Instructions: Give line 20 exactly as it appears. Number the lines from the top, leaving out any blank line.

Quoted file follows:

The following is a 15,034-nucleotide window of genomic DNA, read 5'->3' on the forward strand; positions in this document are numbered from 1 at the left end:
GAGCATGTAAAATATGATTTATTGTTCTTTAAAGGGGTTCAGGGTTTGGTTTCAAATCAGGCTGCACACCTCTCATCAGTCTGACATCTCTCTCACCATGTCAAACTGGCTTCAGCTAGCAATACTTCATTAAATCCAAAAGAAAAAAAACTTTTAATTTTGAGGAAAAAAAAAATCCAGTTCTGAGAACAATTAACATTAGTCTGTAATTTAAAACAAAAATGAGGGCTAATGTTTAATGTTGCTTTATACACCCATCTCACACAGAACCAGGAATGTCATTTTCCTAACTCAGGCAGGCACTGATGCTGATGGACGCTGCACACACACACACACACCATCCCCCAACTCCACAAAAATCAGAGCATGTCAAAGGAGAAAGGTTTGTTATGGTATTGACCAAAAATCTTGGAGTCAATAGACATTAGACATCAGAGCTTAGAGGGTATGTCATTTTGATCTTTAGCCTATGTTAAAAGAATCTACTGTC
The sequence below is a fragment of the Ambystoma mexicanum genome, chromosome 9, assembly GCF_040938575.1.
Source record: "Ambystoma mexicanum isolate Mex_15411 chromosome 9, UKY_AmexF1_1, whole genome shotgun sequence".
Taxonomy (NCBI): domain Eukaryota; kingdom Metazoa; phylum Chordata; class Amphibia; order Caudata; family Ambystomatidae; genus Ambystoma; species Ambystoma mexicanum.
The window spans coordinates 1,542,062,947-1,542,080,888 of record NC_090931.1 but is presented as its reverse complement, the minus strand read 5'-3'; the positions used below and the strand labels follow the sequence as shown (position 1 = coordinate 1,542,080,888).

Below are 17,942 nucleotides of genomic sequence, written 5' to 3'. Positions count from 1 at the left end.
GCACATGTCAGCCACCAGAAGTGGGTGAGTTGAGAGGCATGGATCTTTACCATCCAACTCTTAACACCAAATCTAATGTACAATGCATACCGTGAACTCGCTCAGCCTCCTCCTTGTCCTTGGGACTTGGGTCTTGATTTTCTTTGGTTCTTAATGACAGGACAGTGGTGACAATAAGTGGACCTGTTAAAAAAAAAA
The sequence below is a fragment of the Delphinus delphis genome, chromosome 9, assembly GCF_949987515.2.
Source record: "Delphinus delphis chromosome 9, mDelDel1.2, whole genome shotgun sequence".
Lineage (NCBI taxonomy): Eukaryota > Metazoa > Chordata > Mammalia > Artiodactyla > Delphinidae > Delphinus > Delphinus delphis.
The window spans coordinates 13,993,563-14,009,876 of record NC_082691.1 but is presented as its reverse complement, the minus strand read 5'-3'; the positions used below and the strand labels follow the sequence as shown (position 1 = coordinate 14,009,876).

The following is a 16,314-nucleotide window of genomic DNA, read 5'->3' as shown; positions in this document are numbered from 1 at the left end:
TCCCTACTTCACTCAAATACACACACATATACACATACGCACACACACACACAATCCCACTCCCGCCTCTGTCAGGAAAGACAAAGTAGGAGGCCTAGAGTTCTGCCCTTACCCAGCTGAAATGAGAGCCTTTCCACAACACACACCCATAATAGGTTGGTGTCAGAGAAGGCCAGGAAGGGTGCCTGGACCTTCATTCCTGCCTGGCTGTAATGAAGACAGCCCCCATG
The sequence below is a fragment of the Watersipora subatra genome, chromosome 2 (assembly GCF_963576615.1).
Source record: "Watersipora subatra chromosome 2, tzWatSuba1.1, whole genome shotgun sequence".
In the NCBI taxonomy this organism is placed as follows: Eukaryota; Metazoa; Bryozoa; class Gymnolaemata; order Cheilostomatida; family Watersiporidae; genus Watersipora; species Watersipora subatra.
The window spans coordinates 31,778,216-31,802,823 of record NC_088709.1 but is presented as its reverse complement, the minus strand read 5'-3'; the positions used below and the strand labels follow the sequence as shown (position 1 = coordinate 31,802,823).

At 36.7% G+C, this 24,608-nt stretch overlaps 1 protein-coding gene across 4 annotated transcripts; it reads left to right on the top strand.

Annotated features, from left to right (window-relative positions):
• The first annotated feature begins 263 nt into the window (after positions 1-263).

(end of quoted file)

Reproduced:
Annotated features, from left to right (window-relative positions):